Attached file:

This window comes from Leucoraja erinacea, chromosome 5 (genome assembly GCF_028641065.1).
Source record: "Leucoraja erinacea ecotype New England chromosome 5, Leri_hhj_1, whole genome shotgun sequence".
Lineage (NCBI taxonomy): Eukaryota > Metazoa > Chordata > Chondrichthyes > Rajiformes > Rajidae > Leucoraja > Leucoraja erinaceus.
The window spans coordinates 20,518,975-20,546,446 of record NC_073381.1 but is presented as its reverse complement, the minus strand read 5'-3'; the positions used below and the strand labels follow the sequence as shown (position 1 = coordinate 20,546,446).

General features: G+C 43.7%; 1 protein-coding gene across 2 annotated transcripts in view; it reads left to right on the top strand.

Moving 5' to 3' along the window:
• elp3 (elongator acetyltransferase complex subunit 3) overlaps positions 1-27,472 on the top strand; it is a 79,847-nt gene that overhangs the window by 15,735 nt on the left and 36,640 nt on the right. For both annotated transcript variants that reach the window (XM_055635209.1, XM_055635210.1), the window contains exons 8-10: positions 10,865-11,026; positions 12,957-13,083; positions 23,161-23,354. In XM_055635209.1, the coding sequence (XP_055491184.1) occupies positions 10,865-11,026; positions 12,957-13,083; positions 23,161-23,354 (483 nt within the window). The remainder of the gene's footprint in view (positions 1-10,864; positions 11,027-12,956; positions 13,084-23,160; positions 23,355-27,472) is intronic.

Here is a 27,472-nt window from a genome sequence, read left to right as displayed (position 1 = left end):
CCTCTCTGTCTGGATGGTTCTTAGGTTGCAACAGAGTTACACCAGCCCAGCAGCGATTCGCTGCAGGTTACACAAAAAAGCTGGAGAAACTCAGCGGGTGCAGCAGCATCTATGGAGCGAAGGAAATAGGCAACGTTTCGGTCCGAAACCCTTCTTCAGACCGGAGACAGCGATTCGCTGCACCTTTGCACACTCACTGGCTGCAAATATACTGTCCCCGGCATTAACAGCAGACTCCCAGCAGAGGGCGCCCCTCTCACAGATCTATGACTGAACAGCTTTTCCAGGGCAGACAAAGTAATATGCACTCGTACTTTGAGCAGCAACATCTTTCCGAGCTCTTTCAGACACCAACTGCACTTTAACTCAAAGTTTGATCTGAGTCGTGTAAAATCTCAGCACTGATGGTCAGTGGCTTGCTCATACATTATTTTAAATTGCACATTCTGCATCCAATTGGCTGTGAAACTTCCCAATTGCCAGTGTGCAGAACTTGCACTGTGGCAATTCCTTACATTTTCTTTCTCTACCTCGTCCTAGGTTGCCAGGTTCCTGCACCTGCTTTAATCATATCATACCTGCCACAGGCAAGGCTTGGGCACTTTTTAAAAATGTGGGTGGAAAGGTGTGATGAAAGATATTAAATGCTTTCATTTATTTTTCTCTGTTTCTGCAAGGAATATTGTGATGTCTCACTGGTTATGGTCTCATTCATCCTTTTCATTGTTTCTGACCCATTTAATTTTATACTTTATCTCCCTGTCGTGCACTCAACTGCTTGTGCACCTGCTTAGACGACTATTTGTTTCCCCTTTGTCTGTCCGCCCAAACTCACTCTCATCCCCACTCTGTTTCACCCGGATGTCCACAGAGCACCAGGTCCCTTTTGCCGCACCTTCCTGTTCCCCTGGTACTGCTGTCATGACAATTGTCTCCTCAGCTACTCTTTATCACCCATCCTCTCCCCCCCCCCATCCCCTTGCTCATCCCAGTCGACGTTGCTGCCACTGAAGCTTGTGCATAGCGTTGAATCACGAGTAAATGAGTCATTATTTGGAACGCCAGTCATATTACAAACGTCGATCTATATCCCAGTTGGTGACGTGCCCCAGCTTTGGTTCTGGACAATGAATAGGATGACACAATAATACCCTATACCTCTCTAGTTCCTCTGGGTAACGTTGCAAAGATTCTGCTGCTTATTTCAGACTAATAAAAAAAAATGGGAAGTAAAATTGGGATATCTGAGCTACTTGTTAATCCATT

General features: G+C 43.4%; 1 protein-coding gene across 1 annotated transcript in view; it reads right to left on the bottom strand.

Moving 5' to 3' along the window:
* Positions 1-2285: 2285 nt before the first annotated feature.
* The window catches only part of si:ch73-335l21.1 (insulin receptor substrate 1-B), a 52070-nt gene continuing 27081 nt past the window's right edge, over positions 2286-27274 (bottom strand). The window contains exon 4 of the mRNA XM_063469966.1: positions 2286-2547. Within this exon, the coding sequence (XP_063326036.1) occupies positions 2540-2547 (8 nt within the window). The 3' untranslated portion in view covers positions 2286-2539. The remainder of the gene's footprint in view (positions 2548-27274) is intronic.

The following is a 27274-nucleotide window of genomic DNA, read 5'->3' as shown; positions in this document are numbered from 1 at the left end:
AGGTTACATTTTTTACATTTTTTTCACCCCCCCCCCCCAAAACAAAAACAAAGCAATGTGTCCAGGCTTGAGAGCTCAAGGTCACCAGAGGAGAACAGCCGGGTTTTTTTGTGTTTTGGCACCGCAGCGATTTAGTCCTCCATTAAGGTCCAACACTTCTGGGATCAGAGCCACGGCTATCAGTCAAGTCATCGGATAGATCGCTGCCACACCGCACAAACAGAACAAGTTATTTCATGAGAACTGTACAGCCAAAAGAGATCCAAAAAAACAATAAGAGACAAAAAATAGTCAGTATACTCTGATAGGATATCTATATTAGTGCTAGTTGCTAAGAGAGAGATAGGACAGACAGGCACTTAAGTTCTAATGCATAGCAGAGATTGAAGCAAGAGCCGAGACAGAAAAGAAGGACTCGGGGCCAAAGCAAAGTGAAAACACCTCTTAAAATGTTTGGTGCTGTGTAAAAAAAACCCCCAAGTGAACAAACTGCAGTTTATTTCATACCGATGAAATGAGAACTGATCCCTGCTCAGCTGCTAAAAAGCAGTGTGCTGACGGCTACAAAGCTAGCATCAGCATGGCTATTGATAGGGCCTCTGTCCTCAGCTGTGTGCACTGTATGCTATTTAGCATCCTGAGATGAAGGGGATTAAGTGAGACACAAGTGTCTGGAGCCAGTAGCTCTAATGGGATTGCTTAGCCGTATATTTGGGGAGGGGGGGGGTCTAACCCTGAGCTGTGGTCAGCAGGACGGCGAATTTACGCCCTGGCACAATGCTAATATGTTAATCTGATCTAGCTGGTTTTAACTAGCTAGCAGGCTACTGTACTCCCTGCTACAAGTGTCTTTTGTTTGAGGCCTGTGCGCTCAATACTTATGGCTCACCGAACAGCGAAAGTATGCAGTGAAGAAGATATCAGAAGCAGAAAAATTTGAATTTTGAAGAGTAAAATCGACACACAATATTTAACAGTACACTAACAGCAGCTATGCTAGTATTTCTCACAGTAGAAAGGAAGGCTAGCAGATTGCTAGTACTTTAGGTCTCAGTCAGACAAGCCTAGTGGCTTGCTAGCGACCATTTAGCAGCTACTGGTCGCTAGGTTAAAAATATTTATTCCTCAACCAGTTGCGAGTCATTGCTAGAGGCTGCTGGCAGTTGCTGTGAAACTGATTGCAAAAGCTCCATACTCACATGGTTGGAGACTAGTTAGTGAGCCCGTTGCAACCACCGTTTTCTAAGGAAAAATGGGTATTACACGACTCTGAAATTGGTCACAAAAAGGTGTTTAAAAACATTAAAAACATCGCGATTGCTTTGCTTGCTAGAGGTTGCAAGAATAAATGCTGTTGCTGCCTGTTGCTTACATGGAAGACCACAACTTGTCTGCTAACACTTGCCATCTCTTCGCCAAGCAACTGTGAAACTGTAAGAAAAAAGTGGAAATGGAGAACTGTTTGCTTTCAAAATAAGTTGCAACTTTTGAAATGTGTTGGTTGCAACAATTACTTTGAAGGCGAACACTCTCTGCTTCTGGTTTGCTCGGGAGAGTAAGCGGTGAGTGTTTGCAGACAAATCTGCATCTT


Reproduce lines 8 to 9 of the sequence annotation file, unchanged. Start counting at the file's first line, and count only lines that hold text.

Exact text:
Here is a 27,472-nt window from a genome sequence, read left to right as displayed (position 1 = left end):
CCTCTCTGTCTGGATGGTTCTTAGGTTGCAACAGAGTTACACCAGCCCAGCAGCGATTCGCTGCAGGTTACACAAAAAAGCTGGAGAAACTCAGCGGGTGCAGCAGCATCTATGGAGCGAAGGAAATAGGCAACGTTTCGGTCCGAAACCCTTCTTCAGACCGGAGACAGCGATTCGCTGCACCTTTGCACACTCACTGGCTGCAAATATACTGTCCCCGGCATTAACAGCAGACTCCCAGCAGAGGGCGCCCCTCTCACAGATCTATGACTGAACAGCTTTTCCAGGGCAGACAAAGTAATATGCACTCGTACTTTGAGCAGCAACATCTTTCCGAGCTCTTTCAGACACCAACTGCACTTTAACTCAAAGTTTGATCTGAGTCGTGTAAAATCTCAGCACTGATGGTCAGTGGCTTGCTCATACATTATTTTAAATTGCACATTCTGCATCCAATTGGCTGTGAAACTTCCCAATTGCCAGTGTGCAGAACTTGCACTGTGGCAATTCCTTACATTTTCTTTCTCTACCTCGTCCTAGGTTGCCAGGTTCCTGCACCTGCTTTAATCATATCATACCTGCCACAGGCAAGGCTTGGGCACTTTTTAAAAATGTGGGTGGAAAGGTGTGATGAAAGATATTAAATGCTTTCATTTATTTTTCTCTGTTTCTGCAAGGAATATTGTGATGTCTCACTGGTTATGGTCTCATTCATCCTTTTCATTGTTTCTGACCCATTTAATTTTATACTTTATCTCCCTGTCGTGCACTCAACTGCTTGTGCACCTGCTTAGACGACTATTTGTTTCCCCTTTGTCTGTCCGCCCAAACTCACTCTCATCCCCACTCTGTTTCACCCGGATGTCCACAGAGCACCAGGTCCCTTTTGCCGCACCTTCCTGTTCCCCTGGTACTGCTGTCATGACAATTGTCTCCTCAGCTACTCTTTATCACCCATCCTCTCCCCCCCCCCATCCCCTTGCTCATCCCAGTCGACGTTGCTGCCACTGAAGCTTGTGCATAGCGTTGAATCACGAGTAAATGAGTCATTATTTGGAACGCCAGTCATATTACAAACGTCGATCTATATCCCAGTTGGTGACGTGCCCCAGCTTTGGTTCTGGACAATGAATAGGATGACACAATAATACCCTATACCTCTCTAGTTCCTCTGGGTAACGTTGCAAAGATTCTGCTGCTTATTTCAGACTAATAAAAAAAAATGGGAAGTAAAATTGGGATATCTGAGCTACTTGTTAATCCATT